Our forebears are decried for looting and taking land and riches that were not theirs to take, and for this reason we whites must forever bear the shame and blame for the ignominy and cruelty of the apartheid years, for colonial horrors the world over.

Do we deserve this acrimony? Again, I am not sure.

What I do know is that I love history as much as I love Twitter, and so my thoughts, whenever I allow them to chew on a delicate question, tend to trundle back in time. I recently watched Braveheart, a tale of dreadful tyranny and oppression of the Scottish people by the English. I read a book recently that outlined repercussions for many as a result of the Irish troubles, I think of the internecine wars that have inked a bloody trail through Europe’s history, and, incidentally substantially changed the tribal boundaries of that continent.

Oppression and colonialism go back to the dawn of time, across every land, every continent of the world, from Babylonian and Egyptian times to Alexander to the Picts, Angles, Jutes, Huns, Vikings, the list is pretty long and I haven’t left Europe yet!

Against this backdrop, Africa cannot hope to be the exception.

The first settlers to be dropped off at that fair Cape were not in search of domination at that point. They were cast offs, people exported from their own countries to the furthest reaches of the known world for no reason except expediency at the behest of their rulers. Australia was a boot camp for criminals, a life sentence of separation from their native lands and families. Can you imagine what it was like being dumped in a foreign land, totally different to anything you have ever experienced, tropical diseases, an inclement climate, vicious animals you have never heard of let alone seen.

These displaced peoples lived a life of oppression and blow all privilege in Cape Town, and so they set off for pastures greener. They had nothing to lose. At this time, blacks were living free, and believing, I guess, they were privileged if they thought about it at all. They themselves fought their enemies to take possession of land they wanted, raided for cattle and wealth in exactly the same way as there paler brethren to the north had done for centuries.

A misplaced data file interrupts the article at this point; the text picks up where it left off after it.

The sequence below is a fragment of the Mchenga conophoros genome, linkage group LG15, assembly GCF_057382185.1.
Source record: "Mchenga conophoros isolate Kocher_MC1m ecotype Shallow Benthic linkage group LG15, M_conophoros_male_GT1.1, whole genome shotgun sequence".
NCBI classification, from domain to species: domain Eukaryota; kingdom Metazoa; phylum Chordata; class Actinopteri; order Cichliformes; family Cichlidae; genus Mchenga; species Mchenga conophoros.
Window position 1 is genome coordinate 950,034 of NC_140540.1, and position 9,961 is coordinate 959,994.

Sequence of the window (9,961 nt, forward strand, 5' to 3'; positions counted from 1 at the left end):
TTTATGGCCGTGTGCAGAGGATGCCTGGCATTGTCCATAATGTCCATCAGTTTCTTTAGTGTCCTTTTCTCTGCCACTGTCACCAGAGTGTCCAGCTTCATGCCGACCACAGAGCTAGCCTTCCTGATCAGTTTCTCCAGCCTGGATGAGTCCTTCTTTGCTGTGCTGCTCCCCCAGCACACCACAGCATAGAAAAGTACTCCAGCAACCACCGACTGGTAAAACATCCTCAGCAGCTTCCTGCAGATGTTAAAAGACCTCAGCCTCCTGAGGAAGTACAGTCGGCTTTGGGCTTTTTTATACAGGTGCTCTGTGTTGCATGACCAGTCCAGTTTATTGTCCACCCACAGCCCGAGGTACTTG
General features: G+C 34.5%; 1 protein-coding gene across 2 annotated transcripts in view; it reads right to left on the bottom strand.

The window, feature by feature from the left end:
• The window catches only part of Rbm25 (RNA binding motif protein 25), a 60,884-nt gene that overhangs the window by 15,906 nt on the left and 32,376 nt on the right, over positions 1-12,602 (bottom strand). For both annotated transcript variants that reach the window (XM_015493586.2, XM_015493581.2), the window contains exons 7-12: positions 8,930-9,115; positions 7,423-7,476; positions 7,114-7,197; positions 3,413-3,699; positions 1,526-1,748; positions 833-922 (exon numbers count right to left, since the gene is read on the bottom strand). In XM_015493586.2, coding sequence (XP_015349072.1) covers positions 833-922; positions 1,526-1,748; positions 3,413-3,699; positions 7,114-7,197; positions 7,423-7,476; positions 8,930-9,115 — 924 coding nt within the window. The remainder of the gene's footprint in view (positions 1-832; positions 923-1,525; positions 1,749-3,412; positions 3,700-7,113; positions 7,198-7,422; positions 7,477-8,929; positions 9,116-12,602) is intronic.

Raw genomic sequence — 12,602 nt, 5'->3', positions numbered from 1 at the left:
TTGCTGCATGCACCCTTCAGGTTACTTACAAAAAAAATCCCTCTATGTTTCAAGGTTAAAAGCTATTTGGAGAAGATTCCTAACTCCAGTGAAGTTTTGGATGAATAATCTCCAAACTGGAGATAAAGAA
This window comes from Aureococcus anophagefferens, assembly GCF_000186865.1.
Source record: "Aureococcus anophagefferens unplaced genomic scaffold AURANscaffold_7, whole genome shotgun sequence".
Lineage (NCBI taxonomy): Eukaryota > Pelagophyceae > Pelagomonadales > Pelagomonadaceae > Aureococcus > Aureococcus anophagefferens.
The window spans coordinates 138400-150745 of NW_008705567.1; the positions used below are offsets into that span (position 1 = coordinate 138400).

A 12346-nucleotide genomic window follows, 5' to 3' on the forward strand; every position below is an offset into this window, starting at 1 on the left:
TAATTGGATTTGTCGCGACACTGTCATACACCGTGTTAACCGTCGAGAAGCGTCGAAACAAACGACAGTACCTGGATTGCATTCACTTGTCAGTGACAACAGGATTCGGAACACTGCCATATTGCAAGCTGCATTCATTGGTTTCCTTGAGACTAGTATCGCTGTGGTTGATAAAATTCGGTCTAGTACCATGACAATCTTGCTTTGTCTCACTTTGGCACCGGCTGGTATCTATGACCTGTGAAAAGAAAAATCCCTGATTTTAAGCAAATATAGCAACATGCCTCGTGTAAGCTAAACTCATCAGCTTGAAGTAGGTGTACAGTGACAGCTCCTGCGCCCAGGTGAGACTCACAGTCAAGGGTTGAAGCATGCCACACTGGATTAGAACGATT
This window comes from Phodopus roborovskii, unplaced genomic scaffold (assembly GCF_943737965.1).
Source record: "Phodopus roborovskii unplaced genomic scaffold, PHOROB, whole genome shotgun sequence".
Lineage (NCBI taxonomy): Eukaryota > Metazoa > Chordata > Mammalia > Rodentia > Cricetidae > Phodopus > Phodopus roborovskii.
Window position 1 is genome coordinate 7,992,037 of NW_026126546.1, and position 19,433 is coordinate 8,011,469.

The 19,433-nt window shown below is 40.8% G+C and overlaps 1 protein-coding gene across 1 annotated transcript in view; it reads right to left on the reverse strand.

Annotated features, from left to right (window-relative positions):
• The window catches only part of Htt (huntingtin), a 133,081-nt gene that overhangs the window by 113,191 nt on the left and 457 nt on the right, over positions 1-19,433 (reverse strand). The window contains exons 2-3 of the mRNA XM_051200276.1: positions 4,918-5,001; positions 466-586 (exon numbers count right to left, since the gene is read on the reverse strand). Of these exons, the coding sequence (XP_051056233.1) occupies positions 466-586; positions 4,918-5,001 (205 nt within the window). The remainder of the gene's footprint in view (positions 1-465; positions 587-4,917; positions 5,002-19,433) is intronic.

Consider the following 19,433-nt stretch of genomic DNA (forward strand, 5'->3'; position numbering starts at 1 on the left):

Then came the gold rush. Why did none of the black tribes rush for the goldfields. Prospect for their share of the metal. As far as I can establish they were not prohibited from doing this. Or were they. Or did it not fit into their idea of wealth, and so they didn’t get caught up in the fever.

I have the same question for the Indians in North America.

There were blacks who benefited in California, although they were in the minority, according to Blacks in Gold Rush California, published by Yale University Press. An interesting and telling excerpt:

On a September day in 1848 a black man was walking near the San Francisco docks, when a white man who had just disembarked from a ship called to him to carry his luggage. The black cast him an indignant glance and walked away. After he had gone a few steps, he turned around and, drawing a small bag from his bosom, he said, “Do you think I’ll lug trunks when I can get that much in one day?” The sack of gold dust that he displayed was estimated by the white man to be worth more than one hundred…

South African History on line, when telling about the discovery of gold in 1886, mentions that “blacks had mined gold hundreds of years earlier.”

Why didn’t you guys go for it in 1886? Did you sit back, thinking you were OK in your tribal customs and ways, and decide the whites were all lunatics in their quest for the gold stones, and leave them to it?

That’s where the problem began in my humble opinion. Way back then you lost out! Not because anyone stole it, or held you hostage while they helped themselves. Your forebears sat back and allowed it to happen!

I can just hear the chorus arising from the twitterati if any should read what I have written! But bear with me a little longer.

Can you imagine if the majority of those claims had landed in the hands of Xhosa and Zulu and Pedi and Tswana and other tribal hands how different the history of this part of Africa would be today?

The impermanence of a life without privilege

Who would have killed who? Which tribe would be in power, and where would they be based? How would the boundaries of Africa have changed, and what might they look like today if only the indigenous residents of the time had the same value system as those sent into exile to this strange and wonderful land?

Regardless of any supposition, however, we are where we are today. I am privileged. So are many other people. Of all colours and races. Many more are not. They live in hovels, eeking out a living in conditions I hesitate to imagine they are so awful.

The real question is what are we going to do about it? Black and white if you have to discriminate.

Jesus said:

“… for I was hungry and you gave Me food; I was thirsty and you gave Me drink; I was a stranger and you took Me in;

I was naked and you clothed Me; I was sick and you visited Me; I was in prison and you came to Me.”

Mathew 25 vv 35,36

The only question any of us should be asking is: what am I doing to alleviate the suffering of my fellow man, how am I making his load easier to carry?

As important as debate is, action speaks louder than words.

So I ask again: what are you doing?

Beyond Despair